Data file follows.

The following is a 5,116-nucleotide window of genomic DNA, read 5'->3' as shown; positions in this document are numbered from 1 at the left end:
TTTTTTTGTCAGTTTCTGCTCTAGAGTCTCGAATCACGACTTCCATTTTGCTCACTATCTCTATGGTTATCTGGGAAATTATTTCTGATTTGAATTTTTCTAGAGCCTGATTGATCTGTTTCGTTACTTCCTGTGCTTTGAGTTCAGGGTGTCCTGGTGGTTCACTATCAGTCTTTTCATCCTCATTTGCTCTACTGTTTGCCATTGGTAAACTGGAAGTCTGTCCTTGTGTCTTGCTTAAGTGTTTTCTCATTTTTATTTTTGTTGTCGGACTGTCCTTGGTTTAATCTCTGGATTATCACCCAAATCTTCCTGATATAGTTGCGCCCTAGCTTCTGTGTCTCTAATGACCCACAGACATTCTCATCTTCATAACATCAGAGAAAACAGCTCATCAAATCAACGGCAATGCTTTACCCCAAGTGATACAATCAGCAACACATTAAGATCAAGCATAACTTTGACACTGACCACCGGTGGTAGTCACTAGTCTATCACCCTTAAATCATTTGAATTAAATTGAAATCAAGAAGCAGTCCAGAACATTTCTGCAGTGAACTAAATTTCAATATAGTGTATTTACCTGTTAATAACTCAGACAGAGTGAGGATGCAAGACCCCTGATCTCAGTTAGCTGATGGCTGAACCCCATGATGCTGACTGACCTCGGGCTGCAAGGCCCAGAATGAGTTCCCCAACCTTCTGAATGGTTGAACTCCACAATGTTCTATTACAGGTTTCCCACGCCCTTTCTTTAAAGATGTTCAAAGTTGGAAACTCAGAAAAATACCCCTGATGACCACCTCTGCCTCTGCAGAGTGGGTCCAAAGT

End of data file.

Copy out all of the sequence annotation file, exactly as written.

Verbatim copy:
The following is a 5,116-nucleotide window of genomic DNA, read 5'->3' as shown; positions in this document are numbered from 1 at the left end:
TTTTTTTGTCAGTTTCTGCTCTAGAGTCTCGAATCACGACTTCCATTTTGCTCACTATCTCTATGGTTATCTGGGAAATTATTTCTGATTTGAATTTTTCTAGAGCCTGATTGATCTGTTTCGTTACTTCCTGTGCTTTGAGTTCAGGGTGTCCTGGTGGTTCACTATCAGTCTTTTCATCCTCATTTGCTCTACTGTTTGCCATTGGTAAACTGGAAGTCTGTCCTTGTGTCTTGCTTAAGTGTTTTCTCATTTTTATTTTTGTTGTCGGACTGTCCTTGGTTTAATCTCTGGATTATCACCCAAATCTTCCTGATATAGTTGCGCCCTAGCTTCTGTGTCTCTAATGACCCACAGACATTCTCATCTTCATAACATCAGAGAAAACAGCTCATCAAATCAACGGCAATGCTTTACCCCAAGTGATACAATCAGCAACACATTAAGATCAAGCATAACTTTGACACTGACCACCGGTGGTAGTCACTAGTCTATCACCCTTAAATCATTTGAATTAAATTGAAATCAAGAAGCAGTCCAGAACATTTCTGCAGTGAACTAAATTTCAATATAGTGTATTTACCTGTTAATAACTCAGACAGAGTGAGGATGCAAGACCCCTGATCTCAGTTAGCTGATGGCTGAACCCCATGATGCTGACTGACCTCGGGCTGCAAGGCCCAGAATGAGTTCCCCAACCTTCTGAATGGTTGAACTCCACAATGTTCTATTACAGGTTTCCCACGCCCTTTCTTTAAAGATGTTCAAAGTTGGAAACTCAGAAAAATACCCCTGATGACCACCTCTGCCTCTGCAGAGTGGGTCCAAAGT